When Melissa Rios was a freshman at Divine Savior Holy Angels High School in 1999, her sights were set on college admission and fulfilling the dream of her parents, Maria and Fernando Melendez.
But, as the daughter of immigrants who hailed from Milwaukee’s south side, Rios faced different challenges than many of her peers at DSHA. Just one of a handful of Latina students during that era, she didn’t always see her own experiences reflected in those of the other Dashers.
“It was a culture shock,” admitted Rios.
But the solid education provided at DSHA propelled Rios to success at the University of Wisconsin-Milwaukee and later at the University of Notre Dame’s Remick Leadership Program, through which she is currently completing an M.A. in educational leadership.
And now life has really come full circle for Rios, who works closely with her alma mater in her capacity as the director of Notre Dame’s Graduate Support Program. In that role, Rios helps students who were once in her position access quality college preparatory education like the kind still offered at DSHA — and she said she is proud and heartened by how the school has been enriched by the contributions of a diverse generation of students that left their mark in the last 20 years.
“I always think of the phrase ‘we’re standing on the shoulders of giants’ when I think of DSHA now,” she said. “Every class that has graduated from Notre Dame School of Milwaukee or Bruce Guadalupe or some other south-side school has left an imprint on DSHA. It’s been tremendous, from where it was when I graduated to where it is now.”
Rios was herself a member of Notre Dame School of Milwaukee’s first graduating class (at the time, it was Notre Dame Middle School). “One of the things that my mom had very clear in her head was that she wanted single-gender education for me and my siblings,” said Rios. Her brother chose St. Lawrence Seminary, while Rios opted for DSHA after a positive shadow day experience.
During her time there, it was theology classes and retreat experiences that Rios enjoyed the most. “I always really enjoyed the retreats that we had — that was the time that I really got to open up to my peers,” she said. The education she received there “was unlike any other” and helped her to develop an eye for self-improvement that endures to this day. “I’m always looking to see how I can better myself for my family, and now, for my children,” said Rios. “A big part of that comes from DSHA.”
After her 2003 graduation from DSHA, Rios attended the University of Wisconsin-Milwaukee. During her last year of college, she received a call from Notre Dame School of Milwaukee’s Graduate Support Program, checking in on how her studies were going. She met with the president of the school and, two months later, got a job offer. She has been at the school for 11 years now in different capacities.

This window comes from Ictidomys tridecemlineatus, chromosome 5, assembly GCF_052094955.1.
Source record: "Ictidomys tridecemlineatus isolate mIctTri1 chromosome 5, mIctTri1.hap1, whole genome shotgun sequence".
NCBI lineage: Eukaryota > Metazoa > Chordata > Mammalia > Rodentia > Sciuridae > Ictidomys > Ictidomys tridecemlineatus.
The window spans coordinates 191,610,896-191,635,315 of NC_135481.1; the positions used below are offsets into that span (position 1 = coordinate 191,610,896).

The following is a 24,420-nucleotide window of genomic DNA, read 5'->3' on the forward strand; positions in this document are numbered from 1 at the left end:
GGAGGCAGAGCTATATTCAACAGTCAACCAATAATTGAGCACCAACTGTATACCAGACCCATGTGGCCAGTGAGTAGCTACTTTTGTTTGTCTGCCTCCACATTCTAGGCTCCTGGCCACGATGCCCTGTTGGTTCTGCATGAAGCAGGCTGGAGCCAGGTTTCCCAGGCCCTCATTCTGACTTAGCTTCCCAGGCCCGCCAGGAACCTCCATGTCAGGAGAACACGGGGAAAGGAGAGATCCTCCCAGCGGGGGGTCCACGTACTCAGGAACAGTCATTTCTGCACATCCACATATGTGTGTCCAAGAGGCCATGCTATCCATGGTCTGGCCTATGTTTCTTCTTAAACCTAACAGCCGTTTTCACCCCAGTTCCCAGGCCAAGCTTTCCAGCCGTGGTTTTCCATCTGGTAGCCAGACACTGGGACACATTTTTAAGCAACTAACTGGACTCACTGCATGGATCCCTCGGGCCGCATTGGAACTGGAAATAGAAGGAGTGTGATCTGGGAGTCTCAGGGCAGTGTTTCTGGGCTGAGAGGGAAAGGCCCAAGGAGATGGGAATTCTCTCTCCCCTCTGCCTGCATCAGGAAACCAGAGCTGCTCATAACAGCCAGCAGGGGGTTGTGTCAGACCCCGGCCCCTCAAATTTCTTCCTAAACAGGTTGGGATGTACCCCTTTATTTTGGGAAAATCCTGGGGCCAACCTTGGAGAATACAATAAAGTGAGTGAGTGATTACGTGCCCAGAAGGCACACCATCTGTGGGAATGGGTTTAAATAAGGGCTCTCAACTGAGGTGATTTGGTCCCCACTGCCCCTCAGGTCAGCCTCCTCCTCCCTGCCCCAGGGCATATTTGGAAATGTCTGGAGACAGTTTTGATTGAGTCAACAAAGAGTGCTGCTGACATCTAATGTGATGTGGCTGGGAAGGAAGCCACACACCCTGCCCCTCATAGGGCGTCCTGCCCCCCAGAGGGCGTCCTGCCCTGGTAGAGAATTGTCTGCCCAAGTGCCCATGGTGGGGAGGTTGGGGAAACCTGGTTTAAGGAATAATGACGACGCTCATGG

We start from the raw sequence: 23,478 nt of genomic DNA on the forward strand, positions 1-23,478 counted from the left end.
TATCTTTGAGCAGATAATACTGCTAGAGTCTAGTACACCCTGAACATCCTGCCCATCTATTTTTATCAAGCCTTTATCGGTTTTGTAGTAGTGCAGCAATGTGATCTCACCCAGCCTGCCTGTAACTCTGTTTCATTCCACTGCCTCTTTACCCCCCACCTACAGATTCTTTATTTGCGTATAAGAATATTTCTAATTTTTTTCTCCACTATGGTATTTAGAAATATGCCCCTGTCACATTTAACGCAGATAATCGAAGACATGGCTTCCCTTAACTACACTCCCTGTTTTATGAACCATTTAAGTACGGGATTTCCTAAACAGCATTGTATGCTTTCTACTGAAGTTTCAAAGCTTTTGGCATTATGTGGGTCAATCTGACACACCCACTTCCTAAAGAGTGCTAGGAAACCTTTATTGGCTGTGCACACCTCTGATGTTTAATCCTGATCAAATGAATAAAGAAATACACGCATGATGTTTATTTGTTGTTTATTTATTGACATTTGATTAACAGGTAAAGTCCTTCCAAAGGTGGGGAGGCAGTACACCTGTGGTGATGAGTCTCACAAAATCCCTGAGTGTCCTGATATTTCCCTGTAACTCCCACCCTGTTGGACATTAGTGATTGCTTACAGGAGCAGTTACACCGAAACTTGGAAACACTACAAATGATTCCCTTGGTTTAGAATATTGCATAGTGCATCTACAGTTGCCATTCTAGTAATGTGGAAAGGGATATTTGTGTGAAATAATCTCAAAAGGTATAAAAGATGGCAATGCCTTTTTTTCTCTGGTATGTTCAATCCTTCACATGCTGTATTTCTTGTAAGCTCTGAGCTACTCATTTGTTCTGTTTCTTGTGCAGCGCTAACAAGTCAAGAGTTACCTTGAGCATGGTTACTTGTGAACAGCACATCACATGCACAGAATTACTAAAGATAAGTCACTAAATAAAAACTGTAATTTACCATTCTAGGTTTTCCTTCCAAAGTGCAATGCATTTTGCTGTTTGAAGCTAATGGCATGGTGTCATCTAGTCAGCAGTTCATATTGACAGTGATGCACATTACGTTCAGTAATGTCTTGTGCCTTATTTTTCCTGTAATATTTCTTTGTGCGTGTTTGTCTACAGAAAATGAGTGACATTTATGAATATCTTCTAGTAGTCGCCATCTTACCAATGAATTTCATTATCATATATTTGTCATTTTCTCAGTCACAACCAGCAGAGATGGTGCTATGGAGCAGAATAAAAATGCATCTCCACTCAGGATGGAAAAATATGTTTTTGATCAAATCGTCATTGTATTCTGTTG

Two years ago, Rios was accepted to the University of Notre Dame’s Mary Ann Remick Leadership Program, motivated by the desire “to be a better Catholic school leader.” In the program, which will result in a graduate degree when she finishes next year, she said she has experienced tremendous growth on both a professional and spiritual level.
“I’ve learned so much more about myself and my faith through the program, and I’ve really appreciated that their program does what its mission is, which is to build transformational Catholic school leaders,” she said.
Married since 2009 to husband Tony, Rios is the mother of three children: Benjamin, 7; Olivia, 5; and Vivian, 3. The family attends St. Hyacinth Parish in Milwaukee.
In her work guiding soon-to-be high schoolers and their families, Rios emphasizes the importance of the kind of college preparedness she received at DSHA. “I always talk with parents about how high school is a really important goal, but ultimately our goal is to get our kids into college and graduate them,” she said.
For her largely Hispanic student population, Rios is a tireless advocate for Catholic education, believing it to be “more than just the religion we practice — it’s so ingrained in our life.”
“When I think of Catholicism within the Mexican culture, I think of really strong roots,” she said. “It’s just something I value so much. Even just the unique Mexican traditions we have — like Las Presentaciones, when a child is 3 and we have a little celebration just like when Jesus was presented at the temple. I just have really great memories doing things with my family that revolve around our Catholicism. I think that the environment that I work in emphasizes the importance of keeping the traditions alive for them.”